Loving Service (vv.9-21)
It is natural that in mentioning the gifts of the Spirit, Paul should
call attention to love, which is the best gift, without which all other gifts
are valueless (1 Corinthians 13). Love builds up the Church (1 Corinthians
8:1), and love holds it together with a perfect bond (Colossians 3:14). We
notice that in true brotherly love there are two seemingly contrasting elements;
it must show both affection and deference (v.10). Christian love must not
only be hearty; it must also be considerate and dignified.
From verse 17 the apostle's thoughts begin to reach out beyond the limit
of the Church. His words are not a direct quotation from the Sermon on the
Mount, but they remind us strongly of it. The gospel gives the people of
God the spirit which permeates the Sermon on the Mount. It does not introduce
a more refined legal bondage, but it allows the Spirit of the gospel to define
the true life of the kingdom. The command to take thought for things honourable
in the sight of all men (v.17) is a warning against a false idea of liberty
which makes Christians set aside normal standards of behaviour which all
decent men follow.
Finally he must avoid all unnecessary strife (v.18). To show the meekness
of Christ towards those who do us wrong is a Christian's special privilege;
it is perhaps the most convincing aspect of his witness. For this reason
the apostle passes from the mere negative (no revenge), to the positive and
more glorious activity of doing good to our enemies. We were the enemies of
Christ, but He "overcame" our enmity and our evil with His love. Since He
has shown us such great mercy, we are able by the same mercy to overcome those
who would do us harm with practical goodness. This is part of the liberty
to which God has called us in Christ Jesus, and it is part of the witness
which we are called to give. We are set free to love with the love of God.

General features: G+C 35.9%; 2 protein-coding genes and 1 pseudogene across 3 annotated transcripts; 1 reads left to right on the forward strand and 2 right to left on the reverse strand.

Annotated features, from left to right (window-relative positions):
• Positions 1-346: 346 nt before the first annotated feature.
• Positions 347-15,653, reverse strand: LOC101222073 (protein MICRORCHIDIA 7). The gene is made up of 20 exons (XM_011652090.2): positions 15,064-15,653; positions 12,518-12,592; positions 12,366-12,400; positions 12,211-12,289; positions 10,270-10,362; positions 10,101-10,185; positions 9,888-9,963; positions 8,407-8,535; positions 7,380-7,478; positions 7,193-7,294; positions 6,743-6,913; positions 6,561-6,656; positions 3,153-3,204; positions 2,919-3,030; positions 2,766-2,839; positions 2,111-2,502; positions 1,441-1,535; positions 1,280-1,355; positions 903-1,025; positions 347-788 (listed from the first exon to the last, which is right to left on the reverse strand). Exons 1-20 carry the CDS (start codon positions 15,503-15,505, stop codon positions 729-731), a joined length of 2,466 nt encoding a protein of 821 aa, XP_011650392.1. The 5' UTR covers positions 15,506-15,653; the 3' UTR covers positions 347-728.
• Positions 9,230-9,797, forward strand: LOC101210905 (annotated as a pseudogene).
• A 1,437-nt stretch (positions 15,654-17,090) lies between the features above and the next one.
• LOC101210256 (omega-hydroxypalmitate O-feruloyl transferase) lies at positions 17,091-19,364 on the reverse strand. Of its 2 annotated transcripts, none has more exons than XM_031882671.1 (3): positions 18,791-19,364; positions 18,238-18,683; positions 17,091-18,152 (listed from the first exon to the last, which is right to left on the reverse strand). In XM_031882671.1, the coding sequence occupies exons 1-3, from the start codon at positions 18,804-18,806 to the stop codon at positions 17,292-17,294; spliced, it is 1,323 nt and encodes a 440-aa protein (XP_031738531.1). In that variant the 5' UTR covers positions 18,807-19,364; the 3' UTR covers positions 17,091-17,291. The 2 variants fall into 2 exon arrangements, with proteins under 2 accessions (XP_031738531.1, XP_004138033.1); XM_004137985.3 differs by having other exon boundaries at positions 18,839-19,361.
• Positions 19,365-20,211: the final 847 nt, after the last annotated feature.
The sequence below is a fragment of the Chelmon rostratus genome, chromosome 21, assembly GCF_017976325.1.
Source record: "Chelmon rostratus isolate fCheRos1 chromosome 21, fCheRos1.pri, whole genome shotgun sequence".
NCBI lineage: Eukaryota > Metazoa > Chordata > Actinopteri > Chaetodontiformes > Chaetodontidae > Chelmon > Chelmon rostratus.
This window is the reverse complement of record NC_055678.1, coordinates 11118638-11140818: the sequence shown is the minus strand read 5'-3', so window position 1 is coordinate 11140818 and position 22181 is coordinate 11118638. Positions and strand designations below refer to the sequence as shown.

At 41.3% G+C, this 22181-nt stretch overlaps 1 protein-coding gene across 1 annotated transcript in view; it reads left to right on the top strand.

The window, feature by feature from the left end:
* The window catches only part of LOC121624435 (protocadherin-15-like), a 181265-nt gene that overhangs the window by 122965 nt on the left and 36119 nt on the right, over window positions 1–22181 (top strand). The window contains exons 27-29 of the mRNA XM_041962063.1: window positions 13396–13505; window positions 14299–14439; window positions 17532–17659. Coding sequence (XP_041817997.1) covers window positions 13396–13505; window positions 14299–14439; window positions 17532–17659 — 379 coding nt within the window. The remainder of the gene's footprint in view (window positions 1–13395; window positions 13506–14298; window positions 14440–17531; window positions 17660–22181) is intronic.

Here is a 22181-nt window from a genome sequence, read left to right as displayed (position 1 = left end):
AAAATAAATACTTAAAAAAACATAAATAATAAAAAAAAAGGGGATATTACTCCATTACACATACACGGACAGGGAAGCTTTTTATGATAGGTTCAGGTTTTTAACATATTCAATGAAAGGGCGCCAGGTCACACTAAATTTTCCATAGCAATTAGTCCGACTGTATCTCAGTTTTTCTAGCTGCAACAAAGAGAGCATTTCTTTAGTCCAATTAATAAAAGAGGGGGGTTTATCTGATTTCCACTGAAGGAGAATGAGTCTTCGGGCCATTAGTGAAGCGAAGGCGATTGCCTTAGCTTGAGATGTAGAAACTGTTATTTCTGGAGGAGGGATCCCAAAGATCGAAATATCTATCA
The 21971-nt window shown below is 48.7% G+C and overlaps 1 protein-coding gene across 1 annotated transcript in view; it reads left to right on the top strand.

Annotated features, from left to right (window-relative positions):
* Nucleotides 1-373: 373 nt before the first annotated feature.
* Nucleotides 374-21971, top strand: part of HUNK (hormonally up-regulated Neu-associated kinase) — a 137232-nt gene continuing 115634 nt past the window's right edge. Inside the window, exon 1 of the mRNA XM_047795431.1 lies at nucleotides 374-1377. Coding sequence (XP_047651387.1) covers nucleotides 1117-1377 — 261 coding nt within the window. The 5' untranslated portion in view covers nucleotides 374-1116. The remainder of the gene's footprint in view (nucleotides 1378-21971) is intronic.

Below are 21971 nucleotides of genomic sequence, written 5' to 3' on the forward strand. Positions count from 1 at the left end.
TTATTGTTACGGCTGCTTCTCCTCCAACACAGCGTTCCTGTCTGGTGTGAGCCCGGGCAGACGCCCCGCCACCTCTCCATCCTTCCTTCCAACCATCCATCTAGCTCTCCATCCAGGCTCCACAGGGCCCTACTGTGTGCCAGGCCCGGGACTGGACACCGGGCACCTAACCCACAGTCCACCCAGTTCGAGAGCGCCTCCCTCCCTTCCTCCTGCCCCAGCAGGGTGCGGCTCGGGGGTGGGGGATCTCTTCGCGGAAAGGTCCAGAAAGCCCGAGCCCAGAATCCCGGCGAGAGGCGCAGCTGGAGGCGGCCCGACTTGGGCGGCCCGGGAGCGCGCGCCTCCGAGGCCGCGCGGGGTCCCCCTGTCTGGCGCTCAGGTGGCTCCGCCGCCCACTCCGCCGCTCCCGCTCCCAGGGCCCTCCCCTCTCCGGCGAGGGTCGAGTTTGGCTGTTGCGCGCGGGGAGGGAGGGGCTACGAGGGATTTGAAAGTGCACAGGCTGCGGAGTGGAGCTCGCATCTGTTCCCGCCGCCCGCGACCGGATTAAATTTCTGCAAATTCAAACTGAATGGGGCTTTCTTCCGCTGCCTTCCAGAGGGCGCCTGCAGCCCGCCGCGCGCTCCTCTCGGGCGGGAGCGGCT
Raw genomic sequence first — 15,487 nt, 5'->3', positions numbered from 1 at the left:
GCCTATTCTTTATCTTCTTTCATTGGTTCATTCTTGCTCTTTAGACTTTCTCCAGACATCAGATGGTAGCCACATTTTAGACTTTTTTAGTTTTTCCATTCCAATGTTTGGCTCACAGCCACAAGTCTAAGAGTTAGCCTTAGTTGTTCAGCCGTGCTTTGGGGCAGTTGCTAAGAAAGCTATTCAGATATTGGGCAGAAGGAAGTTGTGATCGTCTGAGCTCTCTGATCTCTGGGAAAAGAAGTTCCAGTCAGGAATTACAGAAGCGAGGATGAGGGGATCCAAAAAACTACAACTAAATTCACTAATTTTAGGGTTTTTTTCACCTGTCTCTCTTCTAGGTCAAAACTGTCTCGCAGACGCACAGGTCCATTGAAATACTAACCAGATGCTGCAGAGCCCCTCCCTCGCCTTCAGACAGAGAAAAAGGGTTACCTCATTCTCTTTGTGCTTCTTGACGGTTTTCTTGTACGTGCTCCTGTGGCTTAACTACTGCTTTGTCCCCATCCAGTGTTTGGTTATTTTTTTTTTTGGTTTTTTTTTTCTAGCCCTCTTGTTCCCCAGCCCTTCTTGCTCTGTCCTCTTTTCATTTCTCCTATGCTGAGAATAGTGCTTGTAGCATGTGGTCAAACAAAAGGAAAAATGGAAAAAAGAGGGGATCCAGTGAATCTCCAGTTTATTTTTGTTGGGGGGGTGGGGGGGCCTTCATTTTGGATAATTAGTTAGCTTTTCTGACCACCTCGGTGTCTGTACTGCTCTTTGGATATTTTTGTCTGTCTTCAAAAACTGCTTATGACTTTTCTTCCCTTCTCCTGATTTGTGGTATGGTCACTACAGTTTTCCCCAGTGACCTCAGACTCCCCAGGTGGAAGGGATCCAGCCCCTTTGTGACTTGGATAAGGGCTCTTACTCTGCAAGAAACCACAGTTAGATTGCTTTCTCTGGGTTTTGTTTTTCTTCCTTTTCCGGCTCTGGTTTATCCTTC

This is His good and acceptable and perfect will for us.
(To be continued) [17/18]
THE SECRET OF DANIEL'S STRENGTH
Chapter I. SOVEREIGN LORD
"THE people that know their God shall be strong, and do exploits" (Daniel
11:32). These were Daniel's words, they were wonderfully confirmed by his
life. From him, therefore, we can learn valuable lessons. The narrative chapters
in his book give us a great variety of names of God or titles applied to
Him. In this series I propose to examine some of these, with a view to discovering
how they gave strength to Daniel's faith and how we also may learn to be
strong and effective for God.
The first is "Lord" or "Sovereign Lord" (1:2), which in the original
is Adonai. This simple title for God appears nowhere else in the
book except for chapter 2, where it is constantly on Daniel's lips with
that other and more intimate LORD, that is Yahweh. The various Babylonians
could speak of God and use the term "Lord" (2:47 & 5:32) but then a different
word is employed. Only the true believer can appreciate the reality of the
title "Sovereign Lord".
To Daniel this was more than a title; it was a practical reality of everyday
life. Its employment at the beginning of the first chapter informs us that
from the start God was in charge of the life of this man and his companions.
For them life was only tolerable because in everything that happened to them
they saw the hand of their God. Only men with this kind of faith can triumph
as Daniel did. God really is Sovereign King. How came it that their beloved